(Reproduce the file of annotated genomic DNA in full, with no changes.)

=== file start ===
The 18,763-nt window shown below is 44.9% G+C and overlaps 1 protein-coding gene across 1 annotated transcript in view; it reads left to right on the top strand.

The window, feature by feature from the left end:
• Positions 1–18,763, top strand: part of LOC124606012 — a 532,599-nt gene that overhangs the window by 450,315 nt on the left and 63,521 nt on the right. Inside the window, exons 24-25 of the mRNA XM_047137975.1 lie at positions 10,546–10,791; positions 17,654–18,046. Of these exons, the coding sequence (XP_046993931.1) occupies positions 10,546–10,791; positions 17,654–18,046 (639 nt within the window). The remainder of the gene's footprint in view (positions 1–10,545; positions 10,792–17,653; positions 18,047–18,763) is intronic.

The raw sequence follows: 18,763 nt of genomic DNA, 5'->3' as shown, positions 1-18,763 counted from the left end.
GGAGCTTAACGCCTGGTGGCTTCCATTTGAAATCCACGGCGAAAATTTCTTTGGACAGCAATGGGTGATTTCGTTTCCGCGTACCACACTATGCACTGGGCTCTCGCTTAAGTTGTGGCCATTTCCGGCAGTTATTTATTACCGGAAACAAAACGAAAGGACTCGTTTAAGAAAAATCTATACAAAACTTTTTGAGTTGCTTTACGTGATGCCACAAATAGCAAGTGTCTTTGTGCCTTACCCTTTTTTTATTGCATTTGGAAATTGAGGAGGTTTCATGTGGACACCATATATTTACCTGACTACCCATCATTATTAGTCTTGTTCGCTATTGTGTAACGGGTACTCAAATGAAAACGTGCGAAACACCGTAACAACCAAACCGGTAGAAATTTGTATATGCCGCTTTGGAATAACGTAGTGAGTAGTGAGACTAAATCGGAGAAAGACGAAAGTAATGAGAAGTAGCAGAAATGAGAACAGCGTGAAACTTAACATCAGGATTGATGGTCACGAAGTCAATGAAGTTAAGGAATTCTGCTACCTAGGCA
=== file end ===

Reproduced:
The 18,763-nt window shown below is 44.9% G+C and overlaps 1 protein-coding gene across 1 annotated transcript in view; it reads left to right on the top strand.

The window, feature by feature from the left end:
• Positions 1–18,763, top strand: part of LOC124606012 — a 532,599-nt gene that overhangs the window by 450,315 nt on the left and 63,521 nt on the right. Inside the window, exons 24-25 of the mRNA XM_047137975.1 lie at positions 10,546–10,791; positions 17,654–18,046. Of these exons, the coding sequence (XP_046993931.1) occupies positions 10,546–10,791; positions 17,654–18,046 (639 nt within the window). The remainder of the gene's footprint in view (positions 1–10,545; positions 10,792–17,653; positions 18,047–18,763) is intronic.

The raw sequence follows: 18,763 nt of genomic DNA, 5'->3' as shown, positions 1-18,763 counted from the left end.
GGAGCTTAACGCCTGGTGGCTTCCATTTGAAATCCACGGCGAAAATTTCTTTGGACAGCAATGGGTGATTTCGTTTCCGCGTACCACACTATGCACTGGGCTCTCGCTTAAGTTGTGGCCATTTCCGGCAGTTATTTATTACCGGAAACAAAACGAAAGGACTCGTTTAAGAAAAATCTATACAAAACTTTTTGAGTTGCTTTACGTGATGCCACAAATAGCAAGTGTCTTTGTGCCTTACCCTTTTTTTATTGCATTTGGAAATTGAGGAGGTTTCATGTGGACACCATATATTTACCTGACTACCCATCATTATTAGTCTTGTTCGCTATTGTGTAACGGGTACTCAAATGAAAACGTGCGAAACACCGTAACAACCAAACCGGTAGAAATTTGTATATGCCGCTTTGGAATAACGTAGTGAGTAGTGAGACTAAATCGGAGAAAGACGAAAGTAATGAGAAGTAGCAGAAATGAGAACAGCGTGAAACTTAACATCAGGATTGATGGTCACGAAGTCAATGAAGTTAAGGAATTCTGCTACCTAGGCA